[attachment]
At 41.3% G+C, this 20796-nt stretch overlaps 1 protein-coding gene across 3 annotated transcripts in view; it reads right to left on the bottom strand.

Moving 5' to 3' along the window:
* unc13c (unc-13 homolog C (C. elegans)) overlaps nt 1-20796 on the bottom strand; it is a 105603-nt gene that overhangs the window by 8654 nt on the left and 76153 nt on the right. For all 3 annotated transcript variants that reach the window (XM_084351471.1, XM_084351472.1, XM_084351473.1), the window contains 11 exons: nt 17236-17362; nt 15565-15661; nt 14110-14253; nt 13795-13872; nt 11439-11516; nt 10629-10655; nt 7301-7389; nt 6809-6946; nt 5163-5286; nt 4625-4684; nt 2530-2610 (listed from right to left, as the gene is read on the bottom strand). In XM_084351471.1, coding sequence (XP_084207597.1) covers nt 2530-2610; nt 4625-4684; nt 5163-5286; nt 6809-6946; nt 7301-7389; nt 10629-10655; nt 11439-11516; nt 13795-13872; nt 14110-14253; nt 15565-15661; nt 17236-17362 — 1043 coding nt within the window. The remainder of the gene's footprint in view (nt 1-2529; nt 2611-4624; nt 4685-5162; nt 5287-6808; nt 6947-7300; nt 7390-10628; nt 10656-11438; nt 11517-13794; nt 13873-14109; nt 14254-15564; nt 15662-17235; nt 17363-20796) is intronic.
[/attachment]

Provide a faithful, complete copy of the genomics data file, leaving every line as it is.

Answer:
At 41.3% G+C, this 20796-nt stretch overlaps 1 protein-coding gene across 3 annotated transcripts in view; it reads right to left on the bottom strand.

Moving 5' to 3' along the window:
* unc13c (unc-13 homolog C (C. elegans)) overlaps nt 1-20796 on the bottom strand; it is a 105603-nt gene that overhangs the window by 8654 nt on the left and 76153 nt on the right. For all 3 annotated transcript variants that reach the window (XM_084351471.1, XM_084351472.1, XM_084351473.1), the window contains 11 exons: nt 17236-17362; nt 15565-15661; nt 14110-14253; nt 13795-13872; nt 11439-11516; nt 10629-10655; nt 7301-7389; nt 6809-6946; nt 5163-5286; nt 4625-4684; nt 2530-2610 (listed from right to left, as the gene is read on the bottom strand). In XM_084351471.1, coding sequence (XP_084207597.1) covers nt 2530-2610; nt 4625-4684; nt 5163-5286; nt 6809-6946; nt 7301-7389; nt 10629-10655; nt 11439-11516; nt 13795-13872; nt 14110-14253; nt 15565-15661; nt 17236-17362 — 1043 coding nt within the window. The remainder of the gene's footprint in view (nt 1-2529; nt 2611-4624; nt 4685-5162; nt 5287-6808; nt 6947-7300; nt 7390-10628; nt 10656-11438; nt 11517-13794; nt 13873-14109; nt 14254-15564; nt 15662-17235; nt 17363-20796) is intronic.